$counts{$_} = (keys %{$diff}) . "." .  (keys %{$intersection});
      # find the new id with the most data points.
      if ($counts{$_} > $biggest_count) {
        $biggest_count = $counts{$_};
        $biggest_id = $_;
      };
    };
  };
};

print join(",",@idlist) .  "\t$dpcount/$total_dps\t";
print join (",", (map $dp[$_], keys %{ $data_points })), "\n";

As for your other question in the comment (i.e. how to split the data for multi-core processing on a cluster), I have no idea.

I don't think this IS a task amenable to sharding the data, processing the shards in parallel, and then combining the results because AFAICT any such process would need access to the entire dataset to produce any meaningful output.

This task is I/O-bound, rather than CPU-bound anyway - it's not computationally difficult or "expensive", it just takes a lot of time (and memory) to read and process the enormous data set.

Don't take my word for that, thought. I know almost nothing about your data or what you're trying to do. Someone who a) understands your dataset better and b) knows what you're trying to get out of it may be able to shard your data effectively and still be able to combine the result sets.

  • Hi, thanks so much for the detailed response and I apologize for replying so slowly. I was hoping to have a little more to update you on but all I can say is that I'm currently running the original script (on a super computer node) and that it's been running for about 3 and a half days with x set to 20. Some info about my input file, it's ~104Gb and the top id is associated with ~164,000 datapoints, the next id has ~152,000 datapoints, etc etc down to 1. One question I did have was how does the script handle ids with identical numbers of datapoints associated to them? Again, thank you so much. – Ryan O'Hara Oct 11 at 19:20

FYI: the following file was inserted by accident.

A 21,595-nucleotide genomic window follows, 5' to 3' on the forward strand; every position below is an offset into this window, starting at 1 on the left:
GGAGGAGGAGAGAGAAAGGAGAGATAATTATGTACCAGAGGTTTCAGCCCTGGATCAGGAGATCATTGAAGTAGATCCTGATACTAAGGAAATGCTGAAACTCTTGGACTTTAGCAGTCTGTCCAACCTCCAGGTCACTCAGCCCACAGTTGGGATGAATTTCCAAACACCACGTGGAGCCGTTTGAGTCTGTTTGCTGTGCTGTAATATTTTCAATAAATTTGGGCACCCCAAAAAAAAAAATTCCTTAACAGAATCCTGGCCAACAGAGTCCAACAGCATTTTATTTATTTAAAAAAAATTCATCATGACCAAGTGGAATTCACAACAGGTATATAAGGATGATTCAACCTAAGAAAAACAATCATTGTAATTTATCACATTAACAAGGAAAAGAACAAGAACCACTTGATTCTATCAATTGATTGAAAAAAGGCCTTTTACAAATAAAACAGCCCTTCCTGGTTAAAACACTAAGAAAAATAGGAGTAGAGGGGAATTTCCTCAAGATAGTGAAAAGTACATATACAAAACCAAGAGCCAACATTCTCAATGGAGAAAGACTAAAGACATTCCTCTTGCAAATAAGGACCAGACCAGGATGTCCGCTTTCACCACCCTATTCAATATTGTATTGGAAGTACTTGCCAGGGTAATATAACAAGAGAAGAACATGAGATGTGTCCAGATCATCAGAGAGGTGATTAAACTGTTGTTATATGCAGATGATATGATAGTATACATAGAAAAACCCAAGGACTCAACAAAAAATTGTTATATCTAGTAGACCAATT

• I actually continued working on that script for a while, testing how well it performed with various optimisation attempts. The best optimisation I found was to NOT use sort() to find the ids with the most datapoints (because that massively inflates memory usage), but to use a loop to find them instead. The second best optimisation was to use BerkelyDB::Btree and Storable with MLDBM (rather than the defaults of SDBM and Data::Dumper). The bad news, though, is that it's going to use an enormous amount of RAM and/or time no matter what you do. – cas Oct 12 at 1:18
  • I can add an updated version of my script, but like my original above, it is barely usable with an input file of 145 MB. It would be entirely unsuitable for 100+ GB input. – cas Oct 12 at 1:20
  • BTW, to answer your question - it doesn't do anything special to handle ids with the same number of data points, it just uses the first one it sees with the largest number of data points. And since sorting the keys will cause RAM usage to blow out and perl hashes are inherently unordered, the first id it sees is semi-random. – cas Oct 12 at 1:22
  • Any updated script you have would be much appreciated. Is there any way to further optimize the script to split the workload under the assumption that I'll be executing the script on a supercomputer (each node has around 30-40 CPUs and I can have access to up to 16 nodes at any given time). – Ryan O'Hara Oct 15 at 20:21